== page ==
By Robin Powell
Queen of the winter fragrances is the brown boronia, Boronia megastigma. This distinctly unregal little shrub is native to country around Albany in Western Australia, a region renowned for its nutrient-poor soils and the astounding floral biodiversity they produce.
Brown boronia flowers in late winter with little bell-like blooms of chocolate-brown petals with a yellow interior. No one is particularly thrilled by the flowers, but their fragrance is something else – lemony, sweet, spicy, earthy, complex. So good, in fact, that brown boronia is one of the most expensive perfume bases in the world, fetching $US100 per gram. (You’ve smelt it in Dior’s Diorissimo and Ralph by Ralph Lauren as well as more recently in Boronia by Grandiflora.)
Sadly the plant is a right royal pain in the garden, where she is highly sensitive to wet feet, a damp breeze or the wrong amount of sun. Unless conditions are perfect, a pot is a better bet, where the mix, lighting and moisture can be better controlled. Look for the variety ‘Heaven Scent’, which is more compact than the original, growing to less than a metre tall and half a metre across.
There are other ways to throw open the doors to fragrance in the winter garden. If there is room for a shrub, make it wintersweet, Chimonanthus praecox, which holds tiny, beautifully scented, pale-yellow flowers on its bare branches through winter. It’s not much seen any more, but if there are established old gardens in your neighbourhood you may smell it on winter walks and be inspired to add one to your own shrubbery. Allow two to three metres in height and width.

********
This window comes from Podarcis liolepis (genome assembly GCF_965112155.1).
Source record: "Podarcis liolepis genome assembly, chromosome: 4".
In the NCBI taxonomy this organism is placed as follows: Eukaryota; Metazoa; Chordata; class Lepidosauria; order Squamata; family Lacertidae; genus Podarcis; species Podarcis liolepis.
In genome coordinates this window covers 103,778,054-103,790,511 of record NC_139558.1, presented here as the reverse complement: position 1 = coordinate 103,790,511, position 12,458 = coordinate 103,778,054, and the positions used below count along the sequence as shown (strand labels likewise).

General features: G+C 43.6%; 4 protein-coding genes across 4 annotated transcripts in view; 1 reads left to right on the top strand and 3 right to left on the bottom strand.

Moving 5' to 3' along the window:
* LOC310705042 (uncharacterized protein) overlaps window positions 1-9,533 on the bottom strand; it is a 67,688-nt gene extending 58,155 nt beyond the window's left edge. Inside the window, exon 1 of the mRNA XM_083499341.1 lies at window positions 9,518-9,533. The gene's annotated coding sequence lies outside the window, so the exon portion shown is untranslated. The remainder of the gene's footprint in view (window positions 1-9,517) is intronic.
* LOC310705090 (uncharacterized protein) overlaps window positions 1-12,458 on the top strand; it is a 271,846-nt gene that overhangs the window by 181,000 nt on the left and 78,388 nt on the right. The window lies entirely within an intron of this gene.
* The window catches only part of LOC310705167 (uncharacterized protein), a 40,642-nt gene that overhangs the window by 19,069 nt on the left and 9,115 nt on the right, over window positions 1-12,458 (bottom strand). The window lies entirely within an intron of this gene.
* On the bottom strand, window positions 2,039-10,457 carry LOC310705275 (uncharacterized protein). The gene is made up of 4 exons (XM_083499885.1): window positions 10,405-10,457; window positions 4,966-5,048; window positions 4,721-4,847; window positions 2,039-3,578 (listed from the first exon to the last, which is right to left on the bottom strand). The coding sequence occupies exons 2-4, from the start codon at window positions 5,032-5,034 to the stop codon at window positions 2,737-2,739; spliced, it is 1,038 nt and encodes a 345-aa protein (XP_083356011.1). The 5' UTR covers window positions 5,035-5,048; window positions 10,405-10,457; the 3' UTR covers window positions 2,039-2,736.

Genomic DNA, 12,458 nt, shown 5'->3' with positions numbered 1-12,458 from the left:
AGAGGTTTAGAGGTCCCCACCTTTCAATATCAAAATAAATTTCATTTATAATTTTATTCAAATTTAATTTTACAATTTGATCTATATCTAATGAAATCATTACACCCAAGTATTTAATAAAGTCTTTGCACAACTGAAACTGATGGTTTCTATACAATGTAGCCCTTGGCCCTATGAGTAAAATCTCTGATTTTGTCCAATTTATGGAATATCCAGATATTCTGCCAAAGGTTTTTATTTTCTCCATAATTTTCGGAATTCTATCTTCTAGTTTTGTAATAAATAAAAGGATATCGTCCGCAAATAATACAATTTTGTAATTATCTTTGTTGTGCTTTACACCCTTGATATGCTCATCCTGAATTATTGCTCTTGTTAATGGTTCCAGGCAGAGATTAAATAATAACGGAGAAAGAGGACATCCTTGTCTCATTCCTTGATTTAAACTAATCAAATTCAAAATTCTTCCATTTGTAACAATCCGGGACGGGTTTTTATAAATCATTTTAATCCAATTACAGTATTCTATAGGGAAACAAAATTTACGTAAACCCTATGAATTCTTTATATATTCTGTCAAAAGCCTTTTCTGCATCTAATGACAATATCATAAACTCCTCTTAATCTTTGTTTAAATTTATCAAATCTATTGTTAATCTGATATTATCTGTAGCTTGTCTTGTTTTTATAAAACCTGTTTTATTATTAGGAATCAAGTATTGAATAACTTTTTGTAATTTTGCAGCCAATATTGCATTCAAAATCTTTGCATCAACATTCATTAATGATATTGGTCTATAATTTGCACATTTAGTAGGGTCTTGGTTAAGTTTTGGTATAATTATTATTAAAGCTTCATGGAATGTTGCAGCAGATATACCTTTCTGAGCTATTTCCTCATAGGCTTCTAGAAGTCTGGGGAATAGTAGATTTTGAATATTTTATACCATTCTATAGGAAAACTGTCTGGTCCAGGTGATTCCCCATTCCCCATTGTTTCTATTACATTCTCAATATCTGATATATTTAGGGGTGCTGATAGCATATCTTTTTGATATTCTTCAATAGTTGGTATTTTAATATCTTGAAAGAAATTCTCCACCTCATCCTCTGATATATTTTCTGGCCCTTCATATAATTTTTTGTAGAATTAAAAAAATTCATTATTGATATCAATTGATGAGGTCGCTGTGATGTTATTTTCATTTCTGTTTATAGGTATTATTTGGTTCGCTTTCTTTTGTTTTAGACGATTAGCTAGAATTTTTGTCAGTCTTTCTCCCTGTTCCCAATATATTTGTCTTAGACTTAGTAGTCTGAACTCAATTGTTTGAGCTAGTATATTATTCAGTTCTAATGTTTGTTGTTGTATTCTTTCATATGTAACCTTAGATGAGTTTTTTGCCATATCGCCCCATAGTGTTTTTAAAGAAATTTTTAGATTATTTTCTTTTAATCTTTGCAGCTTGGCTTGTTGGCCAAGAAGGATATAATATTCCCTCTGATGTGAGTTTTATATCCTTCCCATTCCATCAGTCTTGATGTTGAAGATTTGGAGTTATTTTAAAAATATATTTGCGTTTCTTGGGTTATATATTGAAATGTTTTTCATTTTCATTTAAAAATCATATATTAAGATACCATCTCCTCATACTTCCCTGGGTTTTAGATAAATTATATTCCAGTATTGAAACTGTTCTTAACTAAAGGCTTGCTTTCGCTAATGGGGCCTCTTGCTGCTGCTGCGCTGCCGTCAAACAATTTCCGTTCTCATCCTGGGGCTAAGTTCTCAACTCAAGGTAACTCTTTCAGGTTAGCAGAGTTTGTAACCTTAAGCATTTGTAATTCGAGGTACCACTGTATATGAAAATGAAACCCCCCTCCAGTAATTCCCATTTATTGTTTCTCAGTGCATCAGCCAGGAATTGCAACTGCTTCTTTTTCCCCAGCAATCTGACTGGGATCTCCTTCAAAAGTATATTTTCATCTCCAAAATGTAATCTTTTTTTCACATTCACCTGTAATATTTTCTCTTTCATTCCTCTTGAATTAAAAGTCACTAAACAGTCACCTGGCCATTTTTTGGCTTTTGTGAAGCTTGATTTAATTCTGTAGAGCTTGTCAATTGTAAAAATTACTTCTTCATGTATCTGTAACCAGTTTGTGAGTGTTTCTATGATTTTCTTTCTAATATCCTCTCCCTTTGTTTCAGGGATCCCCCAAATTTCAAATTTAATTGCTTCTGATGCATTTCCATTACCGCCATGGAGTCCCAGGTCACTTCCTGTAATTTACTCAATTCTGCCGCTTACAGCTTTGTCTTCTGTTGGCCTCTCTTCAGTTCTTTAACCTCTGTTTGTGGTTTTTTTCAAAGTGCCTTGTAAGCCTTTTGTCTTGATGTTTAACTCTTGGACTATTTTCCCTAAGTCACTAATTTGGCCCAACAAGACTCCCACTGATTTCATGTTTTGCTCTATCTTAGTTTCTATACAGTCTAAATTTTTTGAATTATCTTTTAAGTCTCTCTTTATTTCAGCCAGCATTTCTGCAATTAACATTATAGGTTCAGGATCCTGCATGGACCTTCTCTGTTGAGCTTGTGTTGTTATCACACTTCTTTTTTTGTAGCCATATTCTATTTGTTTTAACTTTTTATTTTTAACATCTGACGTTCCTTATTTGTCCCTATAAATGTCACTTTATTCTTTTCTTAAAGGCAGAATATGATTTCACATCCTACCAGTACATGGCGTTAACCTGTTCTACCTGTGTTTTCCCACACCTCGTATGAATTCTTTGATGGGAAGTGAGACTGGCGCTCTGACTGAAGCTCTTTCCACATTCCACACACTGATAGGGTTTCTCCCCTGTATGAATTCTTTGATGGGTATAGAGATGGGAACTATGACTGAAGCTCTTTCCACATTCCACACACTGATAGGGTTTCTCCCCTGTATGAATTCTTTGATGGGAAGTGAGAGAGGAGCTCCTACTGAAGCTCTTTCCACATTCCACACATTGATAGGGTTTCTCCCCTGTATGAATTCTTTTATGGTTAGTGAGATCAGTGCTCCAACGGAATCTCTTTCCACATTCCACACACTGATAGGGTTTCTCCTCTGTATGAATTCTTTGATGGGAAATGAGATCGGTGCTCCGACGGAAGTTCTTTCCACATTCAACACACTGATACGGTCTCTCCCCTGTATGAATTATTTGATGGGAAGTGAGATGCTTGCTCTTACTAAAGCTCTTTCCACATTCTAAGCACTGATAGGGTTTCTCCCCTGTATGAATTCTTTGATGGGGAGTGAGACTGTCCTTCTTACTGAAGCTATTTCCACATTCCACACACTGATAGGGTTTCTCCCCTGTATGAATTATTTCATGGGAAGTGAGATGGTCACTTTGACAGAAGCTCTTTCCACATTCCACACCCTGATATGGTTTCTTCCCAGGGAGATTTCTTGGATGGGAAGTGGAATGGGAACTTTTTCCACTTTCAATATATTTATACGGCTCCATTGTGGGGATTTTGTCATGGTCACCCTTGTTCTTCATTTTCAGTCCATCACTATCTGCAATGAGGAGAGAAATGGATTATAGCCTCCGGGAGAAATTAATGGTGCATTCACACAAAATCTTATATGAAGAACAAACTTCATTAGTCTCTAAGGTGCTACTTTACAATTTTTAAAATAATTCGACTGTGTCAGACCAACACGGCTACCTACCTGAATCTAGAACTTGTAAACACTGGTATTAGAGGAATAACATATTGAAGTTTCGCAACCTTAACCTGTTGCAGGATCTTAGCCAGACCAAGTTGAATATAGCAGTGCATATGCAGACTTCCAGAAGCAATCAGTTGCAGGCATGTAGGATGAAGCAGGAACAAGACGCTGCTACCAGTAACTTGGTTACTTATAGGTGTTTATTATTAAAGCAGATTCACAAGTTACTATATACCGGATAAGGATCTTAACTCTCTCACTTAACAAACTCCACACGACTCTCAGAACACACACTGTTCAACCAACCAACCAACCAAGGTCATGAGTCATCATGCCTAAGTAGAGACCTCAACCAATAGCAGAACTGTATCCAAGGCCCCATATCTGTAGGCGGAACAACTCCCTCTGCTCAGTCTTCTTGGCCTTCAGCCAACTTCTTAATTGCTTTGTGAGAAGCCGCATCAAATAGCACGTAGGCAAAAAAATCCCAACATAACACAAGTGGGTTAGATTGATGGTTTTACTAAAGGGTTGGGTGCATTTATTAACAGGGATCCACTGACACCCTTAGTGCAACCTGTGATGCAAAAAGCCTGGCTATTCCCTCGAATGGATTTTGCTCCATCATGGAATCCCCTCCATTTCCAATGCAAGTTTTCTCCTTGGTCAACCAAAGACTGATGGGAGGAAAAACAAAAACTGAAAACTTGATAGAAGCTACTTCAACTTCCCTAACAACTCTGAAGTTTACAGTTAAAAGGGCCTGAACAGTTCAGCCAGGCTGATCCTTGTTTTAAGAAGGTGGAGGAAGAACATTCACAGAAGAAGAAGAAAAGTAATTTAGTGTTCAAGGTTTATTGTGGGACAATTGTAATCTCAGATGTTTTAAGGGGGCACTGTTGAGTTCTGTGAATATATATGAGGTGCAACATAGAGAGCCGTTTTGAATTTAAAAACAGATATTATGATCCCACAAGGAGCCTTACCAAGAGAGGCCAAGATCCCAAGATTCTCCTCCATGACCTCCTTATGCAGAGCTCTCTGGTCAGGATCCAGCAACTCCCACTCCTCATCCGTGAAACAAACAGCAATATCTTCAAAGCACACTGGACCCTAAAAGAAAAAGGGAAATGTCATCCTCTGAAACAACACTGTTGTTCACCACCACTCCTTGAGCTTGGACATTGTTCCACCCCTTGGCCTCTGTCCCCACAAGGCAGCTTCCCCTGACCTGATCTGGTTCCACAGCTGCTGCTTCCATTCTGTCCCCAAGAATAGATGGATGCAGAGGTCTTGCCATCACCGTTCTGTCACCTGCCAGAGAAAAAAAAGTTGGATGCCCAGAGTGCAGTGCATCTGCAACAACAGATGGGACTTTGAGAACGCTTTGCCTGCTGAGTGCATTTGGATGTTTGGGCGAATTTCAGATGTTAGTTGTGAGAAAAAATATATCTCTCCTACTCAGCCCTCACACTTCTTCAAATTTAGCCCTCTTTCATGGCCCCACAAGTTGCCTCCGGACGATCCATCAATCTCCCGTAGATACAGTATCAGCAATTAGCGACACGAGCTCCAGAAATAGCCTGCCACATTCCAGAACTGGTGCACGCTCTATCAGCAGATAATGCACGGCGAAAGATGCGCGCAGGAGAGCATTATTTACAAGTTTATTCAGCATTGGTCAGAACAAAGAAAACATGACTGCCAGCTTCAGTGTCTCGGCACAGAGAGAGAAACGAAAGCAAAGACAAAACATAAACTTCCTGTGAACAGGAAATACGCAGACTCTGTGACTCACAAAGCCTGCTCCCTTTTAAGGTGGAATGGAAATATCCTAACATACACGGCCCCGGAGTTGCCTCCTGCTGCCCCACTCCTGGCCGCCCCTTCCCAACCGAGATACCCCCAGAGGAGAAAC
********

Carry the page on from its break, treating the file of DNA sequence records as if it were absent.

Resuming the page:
Another stalwart of the Sydney gardens is daphne, Daphne odora. The clusters of pink-backed ivory flowers can be picked to scent the whole house. Daphne prefers well-drained, rich soil and morning sun, often most easily provided in a pot. The new variety, ‘Eternal Fragrance’, is easier to grow than the original, and will take more sun, but is not quite as well perfumed.
Some winter perfumes don’t need to be picked for enjoyment; the whole plant can be brought indoors. Sydney’s native rock orchids have a delicious scent and need only a brightly lit, but not full sun, position to stay happy indoors while in flower. Keep an eye out for local orchid shows to pick up a plant either in bud, or in bloom.
The common old jasmine, Jasmine polyanthum, one of the most recognisable of Sydney’s winter perfumes, also lives well indoors. In fact no less an authority than the Royal Horticultural Society listed it as an exemplary indoor performer. Give it a light, bright position, water when the mix dries out and don’t feel bad about compositing it when the flowers finish. Avoid the impulse to find some spot for it in the garden though; you’ll only regret it. Jasmine is strictly house-guest material.
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